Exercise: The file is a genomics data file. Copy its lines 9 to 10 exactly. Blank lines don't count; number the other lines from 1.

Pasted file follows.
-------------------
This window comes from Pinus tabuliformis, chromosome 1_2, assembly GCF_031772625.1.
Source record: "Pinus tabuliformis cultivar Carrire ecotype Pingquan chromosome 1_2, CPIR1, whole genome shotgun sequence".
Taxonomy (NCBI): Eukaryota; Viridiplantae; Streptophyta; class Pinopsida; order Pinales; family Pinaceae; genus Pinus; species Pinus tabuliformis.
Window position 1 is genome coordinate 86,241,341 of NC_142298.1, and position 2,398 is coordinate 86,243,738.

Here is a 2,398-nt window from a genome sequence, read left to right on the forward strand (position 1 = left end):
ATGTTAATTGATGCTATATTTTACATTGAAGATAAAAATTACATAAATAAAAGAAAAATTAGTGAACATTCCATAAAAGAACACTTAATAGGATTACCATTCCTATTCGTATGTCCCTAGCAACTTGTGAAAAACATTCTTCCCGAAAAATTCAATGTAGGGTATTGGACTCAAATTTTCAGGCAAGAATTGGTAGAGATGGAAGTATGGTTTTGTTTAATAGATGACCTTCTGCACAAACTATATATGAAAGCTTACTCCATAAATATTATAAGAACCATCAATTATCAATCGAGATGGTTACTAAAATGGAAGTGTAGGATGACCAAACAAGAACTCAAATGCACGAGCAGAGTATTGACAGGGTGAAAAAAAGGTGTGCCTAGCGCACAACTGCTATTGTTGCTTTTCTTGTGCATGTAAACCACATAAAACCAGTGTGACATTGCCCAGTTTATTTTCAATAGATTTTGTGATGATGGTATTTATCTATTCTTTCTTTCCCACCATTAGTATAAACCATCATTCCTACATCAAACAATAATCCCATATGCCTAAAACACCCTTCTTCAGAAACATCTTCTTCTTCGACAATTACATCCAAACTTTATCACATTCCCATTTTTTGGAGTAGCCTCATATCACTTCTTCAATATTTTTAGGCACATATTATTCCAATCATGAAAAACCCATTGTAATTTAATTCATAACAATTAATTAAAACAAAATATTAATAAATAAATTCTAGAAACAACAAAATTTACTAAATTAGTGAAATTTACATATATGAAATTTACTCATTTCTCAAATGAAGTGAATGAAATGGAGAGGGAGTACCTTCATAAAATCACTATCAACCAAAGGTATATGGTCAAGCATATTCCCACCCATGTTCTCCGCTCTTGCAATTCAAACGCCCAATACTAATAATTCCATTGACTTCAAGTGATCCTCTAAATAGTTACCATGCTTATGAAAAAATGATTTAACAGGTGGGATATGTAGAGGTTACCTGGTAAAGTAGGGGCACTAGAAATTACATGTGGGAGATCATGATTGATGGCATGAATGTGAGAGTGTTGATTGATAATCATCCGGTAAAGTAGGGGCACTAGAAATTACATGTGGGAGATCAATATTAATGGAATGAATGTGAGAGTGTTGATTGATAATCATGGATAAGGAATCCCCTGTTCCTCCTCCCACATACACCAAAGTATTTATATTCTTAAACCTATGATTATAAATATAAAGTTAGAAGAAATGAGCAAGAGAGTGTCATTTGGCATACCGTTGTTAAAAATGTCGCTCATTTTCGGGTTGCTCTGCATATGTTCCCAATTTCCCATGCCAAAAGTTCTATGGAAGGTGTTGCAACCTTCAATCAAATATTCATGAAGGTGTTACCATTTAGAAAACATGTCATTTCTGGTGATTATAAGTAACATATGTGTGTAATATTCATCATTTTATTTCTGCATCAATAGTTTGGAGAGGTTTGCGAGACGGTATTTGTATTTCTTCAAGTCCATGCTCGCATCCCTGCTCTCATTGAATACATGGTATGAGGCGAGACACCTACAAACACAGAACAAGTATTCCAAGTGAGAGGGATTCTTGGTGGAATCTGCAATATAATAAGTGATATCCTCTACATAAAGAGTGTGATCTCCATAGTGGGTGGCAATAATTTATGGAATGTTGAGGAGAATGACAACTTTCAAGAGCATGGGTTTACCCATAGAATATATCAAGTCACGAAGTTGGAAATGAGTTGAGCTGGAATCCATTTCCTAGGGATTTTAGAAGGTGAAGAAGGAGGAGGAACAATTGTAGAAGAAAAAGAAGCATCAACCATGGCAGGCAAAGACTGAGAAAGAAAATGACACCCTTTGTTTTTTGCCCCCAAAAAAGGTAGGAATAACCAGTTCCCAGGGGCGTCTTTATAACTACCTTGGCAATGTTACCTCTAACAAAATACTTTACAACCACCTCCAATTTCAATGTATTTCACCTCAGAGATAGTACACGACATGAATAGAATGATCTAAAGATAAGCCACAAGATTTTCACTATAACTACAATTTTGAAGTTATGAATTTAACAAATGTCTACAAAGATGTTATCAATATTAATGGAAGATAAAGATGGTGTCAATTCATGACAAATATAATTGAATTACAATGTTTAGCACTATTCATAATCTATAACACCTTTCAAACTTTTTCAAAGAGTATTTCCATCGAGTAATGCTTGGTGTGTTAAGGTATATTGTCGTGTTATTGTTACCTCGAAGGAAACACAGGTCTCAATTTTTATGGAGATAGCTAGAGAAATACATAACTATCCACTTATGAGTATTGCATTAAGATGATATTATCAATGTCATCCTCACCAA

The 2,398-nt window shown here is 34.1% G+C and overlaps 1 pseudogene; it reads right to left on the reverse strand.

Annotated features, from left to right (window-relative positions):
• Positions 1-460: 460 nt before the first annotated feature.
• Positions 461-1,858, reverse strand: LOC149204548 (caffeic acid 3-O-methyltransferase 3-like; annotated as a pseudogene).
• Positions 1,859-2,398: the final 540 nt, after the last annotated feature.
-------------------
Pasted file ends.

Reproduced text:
• Positions 1-460: 460 nt before the first annotated feature.
• Positions 461-1,858, reverse strand: LOC149204548 (caffeic acid 3-O-methyltransferase 3-like; annotated as a pseudogene).